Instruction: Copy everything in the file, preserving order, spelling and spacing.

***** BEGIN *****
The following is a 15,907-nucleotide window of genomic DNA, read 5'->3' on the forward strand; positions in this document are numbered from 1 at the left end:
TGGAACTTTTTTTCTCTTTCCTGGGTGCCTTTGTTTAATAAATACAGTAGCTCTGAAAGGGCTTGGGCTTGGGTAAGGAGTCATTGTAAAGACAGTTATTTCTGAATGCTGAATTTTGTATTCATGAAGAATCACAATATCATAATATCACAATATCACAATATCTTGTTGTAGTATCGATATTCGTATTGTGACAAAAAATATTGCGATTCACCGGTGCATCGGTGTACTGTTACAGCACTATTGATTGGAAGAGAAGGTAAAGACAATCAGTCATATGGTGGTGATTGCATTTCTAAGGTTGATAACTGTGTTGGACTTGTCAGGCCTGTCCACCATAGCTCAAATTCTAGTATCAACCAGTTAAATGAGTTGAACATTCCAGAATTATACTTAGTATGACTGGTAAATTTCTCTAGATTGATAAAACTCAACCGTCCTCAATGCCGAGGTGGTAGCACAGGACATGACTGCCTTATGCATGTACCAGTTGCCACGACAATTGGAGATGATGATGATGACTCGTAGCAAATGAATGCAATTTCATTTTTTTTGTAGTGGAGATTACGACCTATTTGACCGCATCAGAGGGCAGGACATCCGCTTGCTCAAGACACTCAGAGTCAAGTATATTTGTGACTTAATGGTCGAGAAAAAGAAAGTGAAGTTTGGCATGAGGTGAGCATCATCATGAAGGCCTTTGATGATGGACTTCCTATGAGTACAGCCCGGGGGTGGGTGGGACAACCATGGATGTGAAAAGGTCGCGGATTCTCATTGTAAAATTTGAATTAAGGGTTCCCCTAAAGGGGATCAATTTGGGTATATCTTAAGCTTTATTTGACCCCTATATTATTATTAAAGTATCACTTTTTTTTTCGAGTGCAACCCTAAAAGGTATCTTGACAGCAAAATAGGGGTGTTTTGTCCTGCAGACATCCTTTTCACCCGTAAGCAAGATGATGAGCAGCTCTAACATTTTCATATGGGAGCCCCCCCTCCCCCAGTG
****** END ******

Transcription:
The following is a 15,907-nucleotide window of genomic DNA, read 5'->3' on the forward strand; positions in this document are numbered from 1 at the left end:
TGGAACTTTTTTTCTCTTTCCTGGGTGCCTTTGTTTAATAAATACAGTAGCTCTGAAAGGGCTTGGGCTTGGGTAAGGAGTCATTGTAAAGACAGTTATTTCTGAATGCTGAATTTTGTATTCATGAAGAATCACAATATCATAATATCACAATATCACAATATCTTGTTGTAGTATCGATATTCGTATTGTGACAAAAAATATTGCGATTCACCGGTGCATCGGTGTACTGTTACAGCACTATTGATTGGAAGAGAAGGTAAAGACAATCAGTCATATGGTGGTGATTGCATTTCTAAGGTTGATAACTGTGTTGGACTTGTCAGGCCTGTCCACCATAGCTCAAATTCTAGTATCAACCAGTTAAATGAGTTGAACATTCCAGAATTATACTTAGTATGACTGGTAAATTTCTCTAGATTGATAAAACTCAACCGTCCTCAATGCCGAGGTGGTAGCACAGGACATGACTGCCTTATGCATGTACCAGTTGCCACGACAATTGGAGATGATGATGATGACTCGTAGCAAATGAATGCAATTTCATTTTTTTTGTAGTGGAGATTACGACCTATTTGACCGCATCAGAGGGCAGGACATCCGCTTGCTCAAGACACTCAGAGTCAAGTATATTTGTGACTTAATGGTCGAGAAAAAGAAAGTGAAGTTTGGCATGAGGTGAGCATCATCATGAAGGCCTTTGATGATGGACTTCCTATGAGTACAGCCCGGGGGTGGGTGGGACAACCATGGATGTGAAAAGGTCGCGGATTCTCATTGTAAAATTTGAATTAAGGGTTCCCCTAAAGGGGATCAATTTGGGTATATCTTAAGCTTTATTTGACCCCTATATTATTATTAAAGTATCACTTTTTTTTTCGAGTGCAACCCTAAAAGGTATCTTGACAGCAAAATAGGGGTGTTTTGTCCTGCAGACATCCTTTTCACCCGTAAGCAAGATGATGAGCAGCTCTAACATTTTCATATGGGAGCCCCCCCTCCCCCAGTG